Why am I so drawn to primitive furniture? Maybe it’s the simplicity of the piece and a simpler time. The moment I saw this antique pie safe, I knew immediately what I wanted to do to it to add to its already primitive look. Classic black meets primitive furniture.
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BEFORE – Primitive Furniture Finish
This pie safe is all that and a bag of chips! LOL, I spotted it in the very back as soon as they rolled up the metal storage overhead door.
A little background on this antique pie safe… it was in a 10X15 storage container. I purchased the contents for $150, and had no idea what the contents would be. It was exciting! I was hoping for furniture, and boy did I hit the motherload. I wish I had pictures to show you all the great vintage finds, but that was long ago.
5 antique furniture pieces were pulled out that day, but this one was my favorite.
I’ve always wanted to recreate a primitive finish on an old wood piece. So, I did some research on Pinterest for primitive wood furniture and came up with what I thought was a doable finish using black chalk paint.
Here is my supply list to help you find the products needed to recreate this rustic, distressed look on your wood furniture.
Black Distressed Furniture Makeover
I chose a flat black paint that would compliment and add to the primitive furniture look I was wanting. Black is such a classy look and can add a bit of elegance, but that’s not the look I was wanting. It needed to tell a story of how it was used and who possibly owned it years ago. A more rustic look with black paint with distressing in the areas of highest use.
This paint is creamy and easy to apply.
For this project, I opted to use a roller for the application of paint. Applying the paint with a roller created a bit of texture to the paint. This turned out to actually be good as it added character and an aged look to the finish.
Remember, primitive furniture has lots of character and wrong areas that occur with age—tincture of time. Typically the paint will be rough, chippy, and irregular.
Apply 2 coats of the flat black and allow each coat to dry between applications—about 2 hours.
Wet Distressing Chalk Paint Paint
To create the primitive furniture finish with those dreamy worn areas, I used a scrubber sponge and water.
Add some water to a small bowl and soaked the sponge. Squeezed most of the water from the sponge.
Starting with the scrubber side of the sponge, gently rub in a circular motion and then wipe over the painted surface with the soft sponge side. This will remove some of the paint to reveal the wood.
You will need to play with this until you get the look you want; if you remove too much paint, no worries. Simply roll back over the area with the paint, allow it to dry, and restart the process again.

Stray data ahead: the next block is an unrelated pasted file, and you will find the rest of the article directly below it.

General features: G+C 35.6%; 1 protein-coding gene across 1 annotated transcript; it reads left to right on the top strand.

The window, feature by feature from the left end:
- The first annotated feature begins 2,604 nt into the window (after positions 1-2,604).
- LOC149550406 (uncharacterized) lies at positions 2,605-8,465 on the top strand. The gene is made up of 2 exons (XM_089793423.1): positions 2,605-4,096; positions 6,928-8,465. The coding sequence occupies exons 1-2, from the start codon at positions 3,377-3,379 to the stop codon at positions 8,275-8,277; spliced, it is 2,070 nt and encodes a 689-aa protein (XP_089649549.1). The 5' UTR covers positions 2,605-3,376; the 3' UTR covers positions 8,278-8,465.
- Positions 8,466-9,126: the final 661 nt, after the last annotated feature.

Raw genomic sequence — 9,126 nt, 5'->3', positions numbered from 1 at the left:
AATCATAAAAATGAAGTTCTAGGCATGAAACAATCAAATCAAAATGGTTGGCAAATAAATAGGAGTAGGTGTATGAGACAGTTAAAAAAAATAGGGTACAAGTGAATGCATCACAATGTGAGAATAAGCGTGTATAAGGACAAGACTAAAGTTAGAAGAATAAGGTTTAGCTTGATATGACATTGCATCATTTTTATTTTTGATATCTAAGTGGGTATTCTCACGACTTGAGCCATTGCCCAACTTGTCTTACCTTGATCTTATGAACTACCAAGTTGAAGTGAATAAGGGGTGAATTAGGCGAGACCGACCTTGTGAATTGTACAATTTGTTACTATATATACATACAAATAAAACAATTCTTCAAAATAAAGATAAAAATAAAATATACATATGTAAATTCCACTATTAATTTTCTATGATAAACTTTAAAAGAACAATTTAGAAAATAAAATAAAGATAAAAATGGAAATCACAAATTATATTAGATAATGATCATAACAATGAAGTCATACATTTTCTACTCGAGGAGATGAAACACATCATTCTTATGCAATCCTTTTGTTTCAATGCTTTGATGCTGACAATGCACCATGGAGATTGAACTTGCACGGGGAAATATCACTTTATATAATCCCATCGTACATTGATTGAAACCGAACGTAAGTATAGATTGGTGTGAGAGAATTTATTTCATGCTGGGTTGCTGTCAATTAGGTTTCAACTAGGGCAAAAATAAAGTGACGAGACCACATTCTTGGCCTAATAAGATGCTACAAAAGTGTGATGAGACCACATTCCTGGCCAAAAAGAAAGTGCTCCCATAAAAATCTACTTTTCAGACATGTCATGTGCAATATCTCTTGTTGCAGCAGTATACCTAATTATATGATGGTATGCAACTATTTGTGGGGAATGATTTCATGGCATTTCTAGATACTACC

This is the easiest way to distress your furniture with chalk paint. Less mess, and you don’t have to worry about breathing in all that dust. Wise Owl Chalk Synthesis Paint is non-toxic and has no odor. When I’m working in the studio, it’s easy to be taken over by the harsh fumes from other products. It’s an excellent paint to use indoors.
Once I had completed the primitive furniture look I wanted with the wet distressing, I allowed the painted surface to dry again.
Using 220 grit sandpaper, I went back and lightly sanded the whole piece and focused on the wood showing through the painted areas.
After sanding, the surface was wiped down with a damp cotton cloth to remove any remaining dust. After drying, I applied 1 coat of natural furniture wax. Using the round wax brush, I applied it in a circular motion and then smoothed it with the brush. Allow to dry and buff with a soft cotton cloth.
The Results Are Stunning
Oh yes, the clay pot in the above photo was also painted with Wise Owl Chalk Synthesis Paint. Watch how I created this drippy finish with a spray bottle of water in the video below.
Furniture Salve – Deodorizer And Wood Conditioner
Most of the pieces I get are musty and, honestly, a bit stinky. I love to use Wise Owl Furniture Salve for the interior wood. It moisturizes and deodorizes and gives your furniture a beautiful, lemon/verbena scent. Now when I open the doors to my pie safe, I get a fresh smell. I think I’ll use this pie safe for storage of my vintage quilts. Can you believe that I’m letting pie take a back seat?
The Final Reveal – Distressed Primitive Furniture Makeover
I had a lot of fun creating this primitive distressed furniture look. It’s fun to try new finishes and sometimes, you discover some pretty finishes along the way.
I’d love to hear your thoughts on this technique in the comment section below. What do you think? Tell me about your experience or just say hi so I know you were here.
Until the next project… xo, Do